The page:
When stocks fall fast and far, they sometimes set themselves up for remarkable rebounds. The following equities suffered dramatic drops over the past week. With help from the 180,000 members of Motley Fool CAPS, we'll see whether any of them have the potential to bounce back.
It's been awhile, but thanks to last week's sell-off, we once again have a chance to stand beneath Mr. Market's silverware drawer in hopes of snagging a bargain. Let's meet today's contenders:
How Far From 52-Week High?
CAPS Rating (out of 5)
Cliffs Natural Resources
Level 3 Communications
Companies are selected by screening on finviz.com for abrupt 10% or greater price drops last week. Fifty-two-week high and recent price data provided by finviz.com. CAPS ratings from Motley Fool CAPS.
Five super falls -- one superball
For the first time since May, the Dow Jones Industrial Average is back above 13,000, and right now, I'm betting a lot of your 401(k)s are looking better. Unfortunately, not all investors are so lucky. Last week, as the Dow reclaimed its crown, some 2,600 stock investors were losing their shirts. Nearly 100 separate lost more than 10% of their market cap on the week -- including all five of the companies named above. So what went wrong?
Sometimes, the answer to this question is just: "Nothing in particular." Take Cell Therapeutics. The company had no news of note last week -- certainly nothing necessitating a 12% markdown on its market cap. But with no profits, and even no revenue to speak of, there's little to base a valuation on here. Add the fact that Cell-T's got a low, penny-stock-ish share price, and the stock winds up trading mostly on emotion, up 12% one day, and down 12% the next, for no reason in particular.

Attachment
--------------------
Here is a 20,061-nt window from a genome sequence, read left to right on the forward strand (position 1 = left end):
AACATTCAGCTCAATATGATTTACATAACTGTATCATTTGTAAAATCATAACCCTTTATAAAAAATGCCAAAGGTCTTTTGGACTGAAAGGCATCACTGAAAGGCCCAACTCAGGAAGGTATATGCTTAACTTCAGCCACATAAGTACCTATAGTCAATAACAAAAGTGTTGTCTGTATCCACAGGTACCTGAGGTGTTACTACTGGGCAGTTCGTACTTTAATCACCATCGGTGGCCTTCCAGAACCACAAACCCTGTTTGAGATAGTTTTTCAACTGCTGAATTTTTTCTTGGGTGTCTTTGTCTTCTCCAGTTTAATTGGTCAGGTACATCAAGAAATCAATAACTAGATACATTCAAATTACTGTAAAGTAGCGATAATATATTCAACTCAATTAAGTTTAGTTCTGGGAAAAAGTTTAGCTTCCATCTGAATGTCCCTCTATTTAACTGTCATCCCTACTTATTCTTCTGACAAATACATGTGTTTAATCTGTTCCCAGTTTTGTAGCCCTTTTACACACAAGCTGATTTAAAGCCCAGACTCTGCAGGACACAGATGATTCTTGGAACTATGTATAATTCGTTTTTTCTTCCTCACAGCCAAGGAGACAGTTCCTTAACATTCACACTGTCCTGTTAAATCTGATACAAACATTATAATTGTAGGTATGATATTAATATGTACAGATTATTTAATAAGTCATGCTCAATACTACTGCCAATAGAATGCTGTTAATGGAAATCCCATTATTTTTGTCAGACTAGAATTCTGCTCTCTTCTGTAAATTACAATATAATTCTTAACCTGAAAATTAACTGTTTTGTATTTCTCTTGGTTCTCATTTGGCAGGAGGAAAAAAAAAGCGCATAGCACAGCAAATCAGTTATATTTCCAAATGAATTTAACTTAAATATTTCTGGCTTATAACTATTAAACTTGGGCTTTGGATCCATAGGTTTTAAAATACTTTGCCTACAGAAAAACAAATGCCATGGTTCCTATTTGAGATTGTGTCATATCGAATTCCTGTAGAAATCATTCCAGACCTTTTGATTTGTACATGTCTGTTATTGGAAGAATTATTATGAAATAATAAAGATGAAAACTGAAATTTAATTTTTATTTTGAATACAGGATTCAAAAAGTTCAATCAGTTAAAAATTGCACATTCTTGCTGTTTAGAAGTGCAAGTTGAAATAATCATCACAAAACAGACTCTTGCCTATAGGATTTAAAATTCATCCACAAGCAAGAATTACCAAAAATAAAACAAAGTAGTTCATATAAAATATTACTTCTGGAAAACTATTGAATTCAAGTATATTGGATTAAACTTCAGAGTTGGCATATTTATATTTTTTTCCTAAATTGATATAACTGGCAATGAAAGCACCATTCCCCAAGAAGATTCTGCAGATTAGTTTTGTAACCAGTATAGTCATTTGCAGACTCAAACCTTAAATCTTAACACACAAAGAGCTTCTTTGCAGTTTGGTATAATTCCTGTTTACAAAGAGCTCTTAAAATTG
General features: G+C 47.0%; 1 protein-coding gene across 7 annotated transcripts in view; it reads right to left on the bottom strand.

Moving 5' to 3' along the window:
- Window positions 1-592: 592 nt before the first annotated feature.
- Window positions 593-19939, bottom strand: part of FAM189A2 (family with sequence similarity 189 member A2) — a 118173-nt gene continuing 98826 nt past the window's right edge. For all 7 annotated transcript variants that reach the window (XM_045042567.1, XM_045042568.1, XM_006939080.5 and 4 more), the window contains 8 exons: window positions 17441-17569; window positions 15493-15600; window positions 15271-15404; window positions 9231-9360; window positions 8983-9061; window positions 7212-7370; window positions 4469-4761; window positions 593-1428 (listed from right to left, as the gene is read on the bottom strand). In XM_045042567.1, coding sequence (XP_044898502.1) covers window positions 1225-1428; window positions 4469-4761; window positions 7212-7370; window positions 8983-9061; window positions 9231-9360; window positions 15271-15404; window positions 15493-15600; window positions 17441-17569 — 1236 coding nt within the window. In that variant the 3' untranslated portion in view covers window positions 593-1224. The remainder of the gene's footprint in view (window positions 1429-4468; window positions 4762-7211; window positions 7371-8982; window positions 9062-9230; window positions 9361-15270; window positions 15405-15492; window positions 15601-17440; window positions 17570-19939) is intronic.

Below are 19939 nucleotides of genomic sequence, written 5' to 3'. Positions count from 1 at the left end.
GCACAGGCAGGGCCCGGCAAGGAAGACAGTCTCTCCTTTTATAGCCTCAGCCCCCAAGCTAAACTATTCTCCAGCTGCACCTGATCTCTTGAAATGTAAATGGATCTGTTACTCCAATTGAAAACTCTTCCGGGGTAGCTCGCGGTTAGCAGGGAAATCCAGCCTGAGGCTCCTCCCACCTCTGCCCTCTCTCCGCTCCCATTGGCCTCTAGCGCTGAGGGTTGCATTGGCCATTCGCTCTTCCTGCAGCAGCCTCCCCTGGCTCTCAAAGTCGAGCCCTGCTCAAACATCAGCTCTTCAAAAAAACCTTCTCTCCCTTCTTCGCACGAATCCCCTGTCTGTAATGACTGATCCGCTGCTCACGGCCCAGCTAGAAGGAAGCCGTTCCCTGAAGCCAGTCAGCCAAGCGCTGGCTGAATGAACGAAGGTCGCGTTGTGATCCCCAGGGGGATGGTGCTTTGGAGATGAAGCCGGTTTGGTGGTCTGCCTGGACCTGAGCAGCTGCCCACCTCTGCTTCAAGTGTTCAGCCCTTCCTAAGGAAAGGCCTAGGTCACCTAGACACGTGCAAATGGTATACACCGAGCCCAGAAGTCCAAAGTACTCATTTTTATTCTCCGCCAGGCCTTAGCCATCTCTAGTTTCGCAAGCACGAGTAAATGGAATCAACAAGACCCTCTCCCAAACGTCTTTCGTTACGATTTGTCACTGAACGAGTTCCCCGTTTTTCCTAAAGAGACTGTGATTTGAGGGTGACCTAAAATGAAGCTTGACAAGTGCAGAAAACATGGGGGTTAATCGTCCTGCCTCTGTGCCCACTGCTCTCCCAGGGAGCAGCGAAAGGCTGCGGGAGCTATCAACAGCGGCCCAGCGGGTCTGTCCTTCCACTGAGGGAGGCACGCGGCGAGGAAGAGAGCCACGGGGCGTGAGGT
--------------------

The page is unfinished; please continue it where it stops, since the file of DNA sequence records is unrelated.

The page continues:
Speaking of emotion, earlier this year my fellow Fool Anders Bylund warned investors to curb their enthusiasm for Level 3 Communications, a company he labeled the "worst of its breed." Did you listen? If not, you've only got yourself to blame for the 10% loss Level 3 suffered after reporting a sizable Q2 loss.
Meanwhile, conflicting emotions reign at Amarin. On the one hand, investors were pleased to learn that the FDA has approved Amarin's new hypertriglyceridemia drug, Vascepa. On the other hand, they aren't pleased at the strictures the FDA imposed on the drug's use -- strictures that my fellow Fool Matt Koppenheffer notes "will limit the overall addressable market for the drug out of the gate." Seeing as Amarin shareholders were counting on this drug to remedy their company's total lack of profits (and again, revenue), this was not really great news. Accordingly, the stock is down 11%.
And finally, Cliffs Natural Resources suffers from negative sentiment in two key markets: coal and steel. Neither one is looking particularly healthy these days, and Cliffs paid the price, down 14% on the week.
The bull case for Wellpoint
"But wait!" you say. "That's only four stocks. What about the fifth?" Well, that's actually a funny story. Like the other companies mentioned above, health insurer Wellpoint got whacked last week. Un-like the others, Foolish investors remain optimistic that Wellpoint will bounce right back -- as well they should.
Consider: Priced at just 7.6 times earnings, and an even lower 6.6 times free cash flow, Wellpoint already looks like a bona fide bargain relative to long-term growth estimates that approach 10%. But this story actually gets better:
- Wellpoint also pays a 2.1% dividend, making it even cheaper.
- And it generates more free cash flow ($2.7 billion) than it reports as net income ($2.5 billion) -- making it cheaper still.
- And, to put a rich maraschino cherry atop the this delicious ice cream sundae of a stock, Wellpoint boasts a balance sheet with $8.4 billion more cash than debt!
CAPS member CoreAndExplore calls the stock "extremely cheap." ObliviousMF believes that "long term it will outperform." And ace CAPS investor nonzerosum calls the valuation on this one simply "excellent."
I agree. There's no logical reason this stock should trade as cheaply as it does, not even with lowered guidance (which The Wall Street Journal blamed for the stock's fall). "Erosion in the ... company's membership ranks," "pricing pressures," and even a potential change of control at the White House -- none of this explains Wellpoint trading at an enterprise-value-to-free-cash-flow ratio of just 3.5. Not so long as the company's still the biggest (or second-biggest, depending on how you measure it) health insurer in the nation.
My bet: Wellpoint is going to bounce right back, and probably sooner than later. Bargains this good just don't stick around for long. That's why right now, today, I'm publicly recommending Wellpoint to outperform on CAPS. Think I'm wrong?
Follow along, and find out.